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In this reading we continue with the sanctification ceremonies of the Tabernacle and the Cohanim (Priests.) Starting with Chapter 11, we are given the Laws of Purity that God has commanded for all people. But before we get to the first of these laws, the Dietary Laws (Kashrut, or Kosher Laws) we have to deal with an unhappy incident: the death of Aaron’s two oldest sons, Nadab and Abihu.
Chapter 10 describes the events that led to the death of these men, and the aftermath of their actions. Nadab and Abihu were under the influence of liquor, and took it upon themselves to take fire that was not from the sanctuary (“strange fire”) and place themselves in their father’s position by offering it to the Lord. Their punishment was to be struck dead by God. Aaron was told (by Moshe as instructed by God) not to mourn for what happened. Aaron and the other priests (his other sons) did not eat of the sacrifice and although this was another rebellious action (as High Priest he was to partake in the eating of that sacrifice), the Rabbi’s explain that Aaron’s answer to Moses meant that they all felt unworthy and spiritually unclean because of their emotional pain. Moses accepted this as understandable.
Chapter 11 contains the commandments regarding Kashrut- the Kosher Laws. I could write a book on this chapter alone, but all I will say today is that whether or not there is an explanation for these laws that makes sense to a human being, God is not required to make us understand why he does what he does, or why he tells us what to do. He is God, we are his creation, his children and his authority is over us from eternity past and will be over us until eternity future. The only “reason” we need to obey the Kosher Laws is because God said we should. In fact, that is the only reason we need to obey any of God’s commandments. And if that isn’t enough for you, then you need to be more concerned with the strength of your faith and trust in God than what’s on your table.
The message for us today is what Moses tells Aaron that God says, right after Nadab and Abihu are executed, and this is in Leviticus 10:3:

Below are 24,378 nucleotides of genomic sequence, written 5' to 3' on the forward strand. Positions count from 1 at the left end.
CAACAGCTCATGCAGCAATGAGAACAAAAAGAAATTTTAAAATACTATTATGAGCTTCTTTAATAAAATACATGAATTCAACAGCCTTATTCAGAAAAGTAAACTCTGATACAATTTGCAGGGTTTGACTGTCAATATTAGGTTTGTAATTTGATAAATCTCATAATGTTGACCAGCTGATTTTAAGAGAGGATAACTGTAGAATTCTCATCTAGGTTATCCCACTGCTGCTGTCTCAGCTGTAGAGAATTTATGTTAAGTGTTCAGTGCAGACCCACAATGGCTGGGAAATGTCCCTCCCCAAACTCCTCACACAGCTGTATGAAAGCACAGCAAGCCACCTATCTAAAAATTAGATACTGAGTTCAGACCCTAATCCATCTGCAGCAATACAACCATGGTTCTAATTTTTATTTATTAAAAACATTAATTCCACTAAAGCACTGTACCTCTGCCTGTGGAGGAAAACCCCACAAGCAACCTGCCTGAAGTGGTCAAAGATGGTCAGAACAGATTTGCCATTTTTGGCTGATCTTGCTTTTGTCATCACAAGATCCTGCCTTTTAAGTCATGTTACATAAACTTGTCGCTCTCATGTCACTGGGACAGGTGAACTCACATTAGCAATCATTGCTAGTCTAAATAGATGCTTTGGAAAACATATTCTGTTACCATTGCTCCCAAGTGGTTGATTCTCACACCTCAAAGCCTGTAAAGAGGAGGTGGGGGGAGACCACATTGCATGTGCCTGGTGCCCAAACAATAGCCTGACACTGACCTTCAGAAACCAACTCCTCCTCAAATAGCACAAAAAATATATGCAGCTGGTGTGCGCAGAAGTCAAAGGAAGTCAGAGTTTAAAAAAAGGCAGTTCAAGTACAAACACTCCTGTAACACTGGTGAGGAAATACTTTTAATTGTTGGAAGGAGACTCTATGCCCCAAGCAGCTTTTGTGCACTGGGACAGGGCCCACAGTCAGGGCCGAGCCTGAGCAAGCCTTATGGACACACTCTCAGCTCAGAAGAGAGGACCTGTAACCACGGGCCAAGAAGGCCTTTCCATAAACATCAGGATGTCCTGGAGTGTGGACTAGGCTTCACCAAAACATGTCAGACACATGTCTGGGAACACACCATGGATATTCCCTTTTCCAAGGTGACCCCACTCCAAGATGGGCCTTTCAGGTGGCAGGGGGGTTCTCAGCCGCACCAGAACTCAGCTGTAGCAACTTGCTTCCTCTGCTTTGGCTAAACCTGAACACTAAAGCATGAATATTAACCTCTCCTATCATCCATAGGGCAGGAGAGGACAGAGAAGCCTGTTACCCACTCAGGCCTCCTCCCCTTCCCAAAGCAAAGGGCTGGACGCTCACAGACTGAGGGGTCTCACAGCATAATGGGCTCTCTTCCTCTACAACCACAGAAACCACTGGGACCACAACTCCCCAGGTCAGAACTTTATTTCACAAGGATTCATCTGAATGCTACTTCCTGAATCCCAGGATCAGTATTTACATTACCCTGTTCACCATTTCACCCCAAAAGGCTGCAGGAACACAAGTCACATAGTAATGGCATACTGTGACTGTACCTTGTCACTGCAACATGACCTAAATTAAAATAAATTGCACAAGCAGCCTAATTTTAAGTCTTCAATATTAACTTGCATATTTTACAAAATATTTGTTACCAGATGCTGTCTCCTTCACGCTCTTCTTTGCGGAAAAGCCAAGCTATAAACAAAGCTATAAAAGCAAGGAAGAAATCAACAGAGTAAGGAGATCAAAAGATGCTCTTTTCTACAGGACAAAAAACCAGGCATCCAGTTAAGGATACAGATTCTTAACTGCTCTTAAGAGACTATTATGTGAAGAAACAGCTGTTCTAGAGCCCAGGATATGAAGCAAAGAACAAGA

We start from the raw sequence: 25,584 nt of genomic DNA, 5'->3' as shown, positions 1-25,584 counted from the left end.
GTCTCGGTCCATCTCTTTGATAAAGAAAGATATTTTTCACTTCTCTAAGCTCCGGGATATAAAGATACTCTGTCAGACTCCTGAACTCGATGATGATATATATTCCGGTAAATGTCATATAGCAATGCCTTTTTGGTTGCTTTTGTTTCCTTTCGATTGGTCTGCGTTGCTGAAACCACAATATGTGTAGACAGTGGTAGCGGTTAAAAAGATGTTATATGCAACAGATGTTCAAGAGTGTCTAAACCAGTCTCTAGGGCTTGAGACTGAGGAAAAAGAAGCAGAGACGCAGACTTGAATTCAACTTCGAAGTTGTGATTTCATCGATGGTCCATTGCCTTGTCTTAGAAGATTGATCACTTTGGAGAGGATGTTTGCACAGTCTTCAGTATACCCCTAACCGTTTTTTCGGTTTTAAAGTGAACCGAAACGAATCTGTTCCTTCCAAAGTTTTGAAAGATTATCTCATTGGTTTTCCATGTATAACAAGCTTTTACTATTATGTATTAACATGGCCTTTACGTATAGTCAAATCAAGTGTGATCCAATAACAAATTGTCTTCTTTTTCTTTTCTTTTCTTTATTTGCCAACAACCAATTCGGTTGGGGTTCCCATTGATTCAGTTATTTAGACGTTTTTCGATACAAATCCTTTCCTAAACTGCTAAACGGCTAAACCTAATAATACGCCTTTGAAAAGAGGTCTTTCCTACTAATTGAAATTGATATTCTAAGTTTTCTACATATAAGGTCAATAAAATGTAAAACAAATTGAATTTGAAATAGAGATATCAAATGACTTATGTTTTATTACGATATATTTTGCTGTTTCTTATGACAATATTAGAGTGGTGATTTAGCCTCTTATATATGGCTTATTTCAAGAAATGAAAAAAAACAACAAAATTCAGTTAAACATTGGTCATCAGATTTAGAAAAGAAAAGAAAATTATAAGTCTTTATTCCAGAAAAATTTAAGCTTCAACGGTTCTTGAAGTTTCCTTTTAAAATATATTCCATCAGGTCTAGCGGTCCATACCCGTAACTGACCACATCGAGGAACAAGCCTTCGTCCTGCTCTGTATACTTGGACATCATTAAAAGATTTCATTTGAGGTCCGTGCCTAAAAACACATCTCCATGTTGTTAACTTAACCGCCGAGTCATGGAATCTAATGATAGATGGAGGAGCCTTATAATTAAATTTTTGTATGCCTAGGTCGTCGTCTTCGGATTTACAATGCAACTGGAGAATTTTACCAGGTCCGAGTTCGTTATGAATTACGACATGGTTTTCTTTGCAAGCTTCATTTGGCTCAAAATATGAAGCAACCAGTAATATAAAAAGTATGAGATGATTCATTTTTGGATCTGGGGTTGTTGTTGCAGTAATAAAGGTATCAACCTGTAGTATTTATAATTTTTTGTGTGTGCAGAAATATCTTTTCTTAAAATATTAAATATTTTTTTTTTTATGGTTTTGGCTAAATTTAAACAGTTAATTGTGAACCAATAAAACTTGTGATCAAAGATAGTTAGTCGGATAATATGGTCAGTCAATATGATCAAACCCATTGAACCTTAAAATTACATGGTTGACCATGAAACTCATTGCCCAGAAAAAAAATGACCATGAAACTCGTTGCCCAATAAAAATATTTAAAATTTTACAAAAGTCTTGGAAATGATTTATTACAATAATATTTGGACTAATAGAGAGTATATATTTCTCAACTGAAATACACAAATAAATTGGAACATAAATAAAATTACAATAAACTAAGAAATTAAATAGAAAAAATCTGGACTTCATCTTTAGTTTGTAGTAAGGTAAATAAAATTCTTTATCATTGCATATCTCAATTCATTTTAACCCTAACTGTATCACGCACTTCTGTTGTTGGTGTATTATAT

“…I will be sanctified in them that come nigh me, and before all the people I will be glorified.”
The meaning of this, as explained by the Rabbis, is that God holds those who are closest to him and who have been given authority to lead his people to a much higher standard of behavior than others. Unlike most of the world, where if you have a greater level of social or political power you are extended more privileges (meaning you are not subject to the law like others), with God the more power you are given the more responsible you must be with that power. Consequently, when the people see the example of righteousness that their leaders provide, God will be glorified in their eyes, as well.
The Talmud says, “With the righteous, God is exacting even to a hair’s breadth.” What this means to us is that as we are more obedient, more self-disciplined to act in righteous ways and more of an example of how God wants all people to worship him and treat each other, then God, himself, will be glorified in the eyes of all that see us.
In other words, the more godly we become in our everyday lives the more people will respect and admire God. Think of it like this: when you hear a concert orchestra play a beautiful piece of music, you admire the composer even more than the ones playing his music.
Going forward let’s remember that every day we must watch our tongues and be aware of what we do so that we will not be held accountable for doing anything that reflects poorly on ourselves, for when we do that we dishonor the Lord. I know the pain of dishonoring God for I do it constantly; I get comfortable in a situation or with people, and I act more like myself which, inevitably, leads to me doing something that dishonors God. It really hurts, and I am embarrassed to confess it, but confess I must. Why? Because I want to hand my sin over to God, but you cannot give away something that you do not own, right? Therefore, before I can give away my sin, I must own it, or should I say, own up to it? If we excuse our sins, we don’t “own” them and will not be able to give them up to the Lord. Yeshua took on our sins, but he can’t take them away from us- we have to give them to him. That’s a difficult word to understand for many because they just want to believe “Jesus took on your sins” and there’s nothing you have to do. WRONG!! What we are learning from the Torah today is that if you profess to be a Believer in God and Messiah, then you are to be held more accountable for your actions, and as such you must confess and take ownership of the sins you commit. That is the only way you can be free of them: once you own your sin, you can give it up to Yeshua who is able to take it from you, but only when you offer it up to him.
Yeshua doesn’t take your sin away from you automatically- you have to offer it up to him, and unless you “own” it you cannot give it away.
We are to be holy, as God is holy, and that is a very, VERY difficult calling. We will fail, we will need to try and try again and again to be better, and we need to remember that the closer we get to God, the more accountable we are for our actions. It is a constant uphill battle against ourselves and our Yetzer Hara (evil inclination; iniquity) but with God’s help and by calling on the Ruach haKodesh (Holy Spirit) for guidance and strength, we can do it.
As you will often hear me say, we can never be sinless but we can always sin less.